“But this study takes it a step earlier to say, ‘okay, forget about what happens when we’re trying to assess their vascular supply and all these different stressors on their cardiovascular system with pregnancy. Let’s look at it even before their body is under those stressors and see, are we getting windows into their cardiovascular health with their menstrual cycle?’”
— Dr. Nicole Weinberg

Dr. Weinberg said she would like to see these findings fleshed out a bit more to find specific risks for different types of cardiovascular disease.

“And then the pie in the sky would be going even earlier than that—are there certain things that are experienced before women start to menstruate, what are those things, and […] can any of those things be modified or examined even earlier to make sure that we put [women] on a healthier [life] path so that ultimately cardiovascular disease does not become their leading cause of death,” she added.

Each month, a woman’s body goes through a menstrual cycle featuring certain phases that allow the body to prepare for pregnancy.

A typical menstrual cycle includes:

  • menstruation where a woman has her period
  • follicular phase that starts at the same time as menstruation but runs a bit longer, where a new egg begins maturing
  • ovulation phase when the now-matured egg is released
  • luteal phase where the uterus prepares for a possibly fertilized egg.

The luteal phase is also where women may experience premenstrual syndrome (PMS).

On average, a healthy menstrual cycle lasts about 28 days and can vary between 25 to 30 days depending on the person.

An irregular menstrual cycle — medically known as oligomenorrhea — occurs if the cycle lasts for less than 24 days or more than 38 days.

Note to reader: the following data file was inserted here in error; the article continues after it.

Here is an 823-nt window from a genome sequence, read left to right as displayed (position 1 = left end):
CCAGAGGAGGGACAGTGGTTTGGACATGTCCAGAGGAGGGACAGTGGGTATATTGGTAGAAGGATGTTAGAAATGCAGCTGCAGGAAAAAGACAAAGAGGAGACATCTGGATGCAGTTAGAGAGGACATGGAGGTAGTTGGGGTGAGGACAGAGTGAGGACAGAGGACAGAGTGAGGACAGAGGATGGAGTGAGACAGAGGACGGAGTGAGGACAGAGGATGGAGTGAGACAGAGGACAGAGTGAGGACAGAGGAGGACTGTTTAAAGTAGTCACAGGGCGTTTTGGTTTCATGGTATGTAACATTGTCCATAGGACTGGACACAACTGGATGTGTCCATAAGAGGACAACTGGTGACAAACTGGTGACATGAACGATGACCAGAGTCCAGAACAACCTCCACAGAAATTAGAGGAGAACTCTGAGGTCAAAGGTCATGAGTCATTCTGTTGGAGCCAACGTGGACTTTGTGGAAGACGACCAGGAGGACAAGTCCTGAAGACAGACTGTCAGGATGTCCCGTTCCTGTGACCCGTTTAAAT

Some causes of an irregular menstrual cycle include:

When a woman has an irregular menstrual cycle for a prolonged period of time, they may raise their risk for certain diseases, such as osteoporosis, iron deficiency anemia, and endometrial hyperplasia.

This is not the first study to have linked irregular menstrual cycles to a higher risk for cardiovascular disease. Previous research says women increase their cardiovascular disease risk as they move to postmenopause due to a reduced amount of estrogen in their bodies.

And a study in 2022 found women with an irregular menstrual cycle had a 20% increased risk of developing heart disease compared to women with a normal menstrual cycle.

“Women with menstrual cycle dysfunction may experience adverse cardiovascular health consequences,” Dr. Zhang, explained to MNT as to why she and her colleagues decided to study the correlation between menstrual cycle length and cardiovascular disease risk.

“However, whether the menstrual cycle is prospectively associated with cardiovascular disease and subsequent cardiovascular events is unknown,” she pointed out.

MNT also spoke with Dr. G. Thomas Ruiz, OB/GYN lead at MemorialCare Orange Coast Medical Center in Fountain Valley, California, who was not involved in the research, about this study.

He said these findings were not surprising because a main cause of irregular menstrual cycles is PCOS.

“That is a multi-pronged disorder where the patient has hyperinsulinemia [or] insulin insensitivity,” Dr. Ruiz explained.

“[Individuals with PCOS] will sometimes have elevated free testosterone levels. They’re at increased risk for type 2 adult-onset diabetes. And all of those disorders are associated with dyslipidemia and all complications associated with what you might see in a diabetic,” he noted.

Dr. Ruiz said most women do not realize how much of an impact an irregular menstrual cycle can have on their overall health, making it important for doctors to discuss it.

“You have to discuss it [with a doctor] because in most cases, it actually should be treated,” he continued. “If you have someone with irregular menses and they fit the profile of PCOS, they’re also at an increase for endometrial hyperplasia, which can be a premalignant lesion and increases your risk of endometrial cancer.”